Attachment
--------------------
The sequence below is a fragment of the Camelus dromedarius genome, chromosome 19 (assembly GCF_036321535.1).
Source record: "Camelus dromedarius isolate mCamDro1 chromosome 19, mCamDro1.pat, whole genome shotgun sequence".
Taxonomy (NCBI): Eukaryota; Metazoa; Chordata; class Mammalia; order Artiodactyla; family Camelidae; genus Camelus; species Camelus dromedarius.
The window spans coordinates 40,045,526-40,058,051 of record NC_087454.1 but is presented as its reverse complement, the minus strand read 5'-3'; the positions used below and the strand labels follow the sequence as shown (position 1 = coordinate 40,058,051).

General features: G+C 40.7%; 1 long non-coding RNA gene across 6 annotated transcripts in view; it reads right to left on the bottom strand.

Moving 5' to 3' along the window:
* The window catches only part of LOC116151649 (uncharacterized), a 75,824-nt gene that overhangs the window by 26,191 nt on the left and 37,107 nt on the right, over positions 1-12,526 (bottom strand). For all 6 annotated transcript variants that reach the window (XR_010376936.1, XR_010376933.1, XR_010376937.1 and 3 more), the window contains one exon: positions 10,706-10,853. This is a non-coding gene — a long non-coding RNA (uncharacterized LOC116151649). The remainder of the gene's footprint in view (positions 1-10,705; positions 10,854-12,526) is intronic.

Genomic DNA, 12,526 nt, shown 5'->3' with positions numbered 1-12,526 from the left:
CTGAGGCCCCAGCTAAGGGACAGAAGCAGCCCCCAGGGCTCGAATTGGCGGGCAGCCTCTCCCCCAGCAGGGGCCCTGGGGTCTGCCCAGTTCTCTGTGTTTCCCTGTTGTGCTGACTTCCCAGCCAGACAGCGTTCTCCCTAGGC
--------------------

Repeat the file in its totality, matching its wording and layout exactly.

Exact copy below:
The sequence below is a fragment of the Camelus dromedarius genome, chromosome 19 (assembly GCF_036321535.1).
Source record: "Camelus dromedarius isolate mCamDro1 chromosome 19, mCamDro1.pat, whole genome shotgun sequence".
Taxonomy (NCBI): Eukaryota; Metazoa; Chordata; class Mammalia; order Artiodactyla; family Camelidae; genus Camelus; species Camelus dromedarius.
The window spans coordinates 40,045,526-40,058,051 of record NC_087454.1 but is presented as its reverse complement, the minus strand read 5'-3'; the positions used below and the strand labels follow the sequence as shown (position 1 = coordinate 40,058,051).

General features: G+C 40.7%; 1 long non-coding RNA gene across 6 annotated transcripts in view; it reads right to left on the bottom strand.

Moving 5' to 3' along the window:
* The window catches only part of LOC116151649 (uncharacterized), a 75,824-nt gene that overhangs the window by 26,191 nt on the left and 37,107 nt on the right, over positions 1-12,526 (bottom strand). For all 6 annotated transcript variants that reach the window (XR_010376936.1, XR_010376933.1, XR_010376937.1 and 3 more), the window contains one exon: positions 10,706-10,853. This is a non-coding gene — a long non-coding RNA (uncharacterized LOC116151649). The remainder of the gene's footprint in view (positions 1-10,705; positions 10,854-12,526) is intronic.

Genomic DNA, 12,526 nt, shown 5'->3' with positions numbered 1-12,526 from the left:
CTGAGGCCCCAGCTAAGGGACAGAAGCAGCCCCCAGGGCTCGAATTGGCGGGCAGCCTCTCCCCCAGCAGGGGCCCTGGGGTCTGCCCAGTTCTCTGTGTTTCCCTGTTGTGCTGACTTCCCAGCCAGACAGCGTTCTCCCTAGGC